36 states are falling short on Medicaid redetermination compliance, HHS says

HHS is urging states to do more to improve Medicaid call center wait times, rates of procedural terminations and application processing times. 

On Aug. 9, the agency sent letters to Medicaid directors in all 50 states, evaluating states' performance on Medicaid call center wait times and call abandonment rates, rates of procedural terminations, and the average wait time for applications to be approved. 

The agency warned 36 states they were falling short of regulatory requirements in at least one area. Alaska, Florida, New Mexico, Montana and Rhode Island were falling short in all three categories, according to the letters. 

Excessive wait times and procedural terminations indicate "potential non-compliance with federal requirements applicable to eligibility redeterminations under title XIX of the Social Security Act," Anne Marie Costello, deputy director of CMS' Center for Medicaid & CHIP Services, wrote to state Medicaid directors. 

"While CMS recognizes the significant steps that states have taken to prepare for unwinding and [simplifying] renewal processes, we urge you to take further action to reduce the number of terminations for procedural reasons as quickly as possible by adopting strategies to increase ex parte renewal rates, to support enrollees with renewal form submission or completion, and to facilitate reinstatement of eligible individuals disenrolled for procedural reasons quickly," Ms. Costello wrote.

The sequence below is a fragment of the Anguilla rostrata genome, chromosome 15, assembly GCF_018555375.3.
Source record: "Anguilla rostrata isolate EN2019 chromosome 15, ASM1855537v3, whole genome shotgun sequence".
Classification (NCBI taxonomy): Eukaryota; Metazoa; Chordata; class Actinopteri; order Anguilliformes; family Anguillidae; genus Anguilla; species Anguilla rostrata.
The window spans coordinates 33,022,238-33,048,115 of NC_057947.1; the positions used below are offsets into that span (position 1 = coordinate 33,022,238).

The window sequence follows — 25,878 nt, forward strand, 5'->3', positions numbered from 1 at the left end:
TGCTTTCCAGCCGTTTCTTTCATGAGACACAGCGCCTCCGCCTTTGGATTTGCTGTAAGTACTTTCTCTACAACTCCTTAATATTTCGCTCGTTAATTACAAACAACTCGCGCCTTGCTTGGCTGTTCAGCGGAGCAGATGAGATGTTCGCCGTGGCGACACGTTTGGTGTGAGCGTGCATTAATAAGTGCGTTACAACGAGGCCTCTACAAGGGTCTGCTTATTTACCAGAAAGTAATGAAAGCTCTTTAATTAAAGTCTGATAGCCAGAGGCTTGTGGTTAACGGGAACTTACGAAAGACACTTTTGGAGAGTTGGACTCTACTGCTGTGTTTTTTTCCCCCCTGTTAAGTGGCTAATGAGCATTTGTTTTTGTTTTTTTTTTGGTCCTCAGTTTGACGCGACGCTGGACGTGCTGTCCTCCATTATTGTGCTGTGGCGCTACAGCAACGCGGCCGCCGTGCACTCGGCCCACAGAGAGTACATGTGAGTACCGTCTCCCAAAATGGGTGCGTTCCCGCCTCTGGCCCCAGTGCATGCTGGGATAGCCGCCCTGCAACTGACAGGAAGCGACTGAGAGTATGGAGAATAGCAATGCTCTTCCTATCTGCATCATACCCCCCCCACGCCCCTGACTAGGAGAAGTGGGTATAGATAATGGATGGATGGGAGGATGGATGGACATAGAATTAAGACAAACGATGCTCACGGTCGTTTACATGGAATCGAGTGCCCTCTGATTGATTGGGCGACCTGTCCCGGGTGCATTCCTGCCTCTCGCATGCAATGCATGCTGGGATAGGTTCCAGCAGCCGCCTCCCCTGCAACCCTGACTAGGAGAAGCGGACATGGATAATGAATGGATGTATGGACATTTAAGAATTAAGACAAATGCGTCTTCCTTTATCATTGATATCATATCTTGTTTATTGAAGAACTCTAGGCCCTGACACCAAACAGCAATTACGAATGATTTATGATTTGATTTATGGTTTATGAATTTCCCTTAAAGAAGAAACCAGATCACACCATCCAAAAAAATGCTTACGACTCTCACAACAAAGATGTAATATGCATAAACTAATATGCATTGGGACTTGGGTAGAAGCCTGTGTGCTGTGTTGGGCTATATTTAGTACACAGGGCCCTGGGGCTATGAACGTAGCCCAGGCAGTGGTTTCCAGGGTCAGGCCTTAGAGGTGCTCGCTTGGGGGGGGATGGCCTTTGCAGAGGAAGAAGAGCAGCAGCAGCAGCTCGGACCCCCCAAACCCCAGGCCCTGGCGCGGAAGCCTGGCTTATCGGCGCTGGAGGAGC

CMS will continually monitor states' wait times and procedural termination rates, Ms. Costello told state directors. 

CMS required several states to pause procedural terminations to correct errors, officials said on a July 19 press call. The agency would not name the specific states it had taken action against. 

As of Aug. 10, at least 4.3 million people have been disenrolled from Medicaid as part of the redeterminations process, according to KFF. 

Of those disenrolled, 74 percent were removed from Medicaid rolls for procedural reasons, rather than being determined no longer eligible for the program. In seven states, more than 90 percent of disenrollments were for procedural reasons, according to KFF's data. 

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